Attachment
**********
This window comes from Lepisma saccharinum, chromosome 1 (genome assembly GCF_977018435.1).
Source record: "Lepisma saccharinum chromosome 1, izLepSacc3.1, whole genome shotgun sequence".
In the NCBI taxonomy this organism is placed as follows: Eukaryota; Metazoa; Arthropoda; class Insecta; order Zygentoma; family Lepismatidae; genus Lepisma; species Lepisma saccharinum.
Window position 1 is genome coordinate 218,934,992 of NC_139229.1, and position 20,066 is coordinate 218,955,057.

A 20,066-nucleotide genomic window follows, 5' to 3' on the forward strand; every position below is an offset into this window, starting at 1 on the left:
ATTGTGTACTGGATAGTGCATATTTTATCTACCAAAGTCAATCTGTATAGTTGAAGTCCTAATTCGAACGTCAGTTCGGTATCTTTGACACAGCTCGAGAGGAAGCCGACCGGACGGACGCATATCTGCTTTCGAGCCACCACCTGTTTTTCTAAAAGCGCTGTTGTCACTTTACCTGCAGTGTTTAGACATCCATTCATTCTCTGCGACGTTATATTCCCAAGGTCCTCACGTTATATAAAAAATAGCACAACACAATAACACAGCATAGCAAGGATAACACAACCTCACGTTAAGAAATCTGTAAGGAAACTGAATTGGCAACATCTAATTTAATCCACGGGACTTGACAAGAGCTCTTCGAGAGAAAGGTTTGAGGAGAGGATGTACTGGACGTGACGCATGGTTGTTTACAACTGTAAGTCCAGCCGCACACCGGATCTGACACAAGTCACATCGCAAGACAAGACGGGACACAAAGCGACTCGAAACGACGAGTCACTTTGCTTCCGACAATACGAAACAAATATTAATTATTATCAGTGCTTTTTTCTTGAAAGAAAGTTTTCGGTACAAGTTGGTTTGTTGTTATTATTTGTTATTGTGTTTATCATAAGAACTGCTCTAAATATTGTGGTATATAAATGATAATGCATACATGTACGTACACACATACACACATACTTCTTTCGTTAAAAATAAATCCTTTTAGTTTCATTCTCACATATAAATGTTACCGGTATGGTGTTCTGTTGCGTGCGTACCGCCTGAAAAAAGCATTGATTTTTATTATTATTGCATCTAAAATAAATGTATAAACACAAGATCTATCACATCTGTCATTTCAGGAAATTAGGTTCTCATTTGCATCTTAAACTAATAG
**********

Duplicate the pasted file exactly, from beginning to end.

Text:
This window comes from Lepisma saccharinum, chromosome 1 (genome assembly GCF_977018435.1).
Source record: "Lepisma saccharinum chromosome 1, izLepSacc3.1, whole genome shotgun sequence".
In the NCBI taxonomy this organism is placed as follows: Eukaryota; Metazoa; Arthropoda; class Insecta; order Zygentoma; family Lepismatidae; genus Lepisma; species Lepisma saccharinum.
Window position 1 is genome coordinate 218,934,992 of NC_139229.1, and position 20,066 is coordinate 218,955,057.

A 20,066-nucleotide genomic window follows, 5' to 3' on the forward strand; every position below is an offset into this window, starting at 1 on the left:
ATTGTGTACTGGATAGTGCATATTTTATCTACCAAAGTCAATCTGTATAGTTGAAGTCCTAATTCGAACGTCAGTTCGGTATCTTTGACACAGCTCGAGAGGAAGCCGACCGGACGGACGCATATCTGCTTTCGAGCCACCACCTGTTTTTCTAAAAGCGCTGTTGTCACTTTACCTGCAGTGTTTAGACATCCATTCATTCTCTGCGACGTTATATTCCCAAGGTCCTCACGTTATATAAAAAATAGCACAACACAATAACACAGCATAGCAAGGATAACACAACCTCACGTTAAGAAATCTGTAAGGAAACTGAATTGGCAACATCTAATTTAATCCACGGGACTTGACAAGAGCTCTTCGAGAGAAAGGTTTGAGGAGAGGATGTACTGGACGTGACGCATGGTTGTTTACAACTGTAAGTCCAGCCGCACACCGGATCTGACACAAGTCACATCGCAAGACAAGACGGGACACAAAGCGACTCGAAACGACGAGTCACTTTGCTTCCGACAATACGAAACAAATATTAATTATTATCAGTGCTTTTTTCTTGAAAGAAAGTTTTCGGTACAAGTTGGTTTGTTGTTATTATTTGTTATTGTGTTTATCATAAGAACTGCTCTAAATATTGTGGTATATAAATGATAATGCATACATGTACGTACACACATACACACATACTTCTTTCGTTAAAAATAAATCCTTTTAGTTTCATTCTCACATATAAATGTTACCGGTATGGTGTTCTGTTGCGTGCGTACCGCCTGAAAAAAGCATTGATTTTTATTATTATTGCATCTAAAATAAATGTATAAACACAAGATCTATCACATCTGTCATTTCAGGAAATTAGGTTCTCATTTGCATCTTAAACTAATAG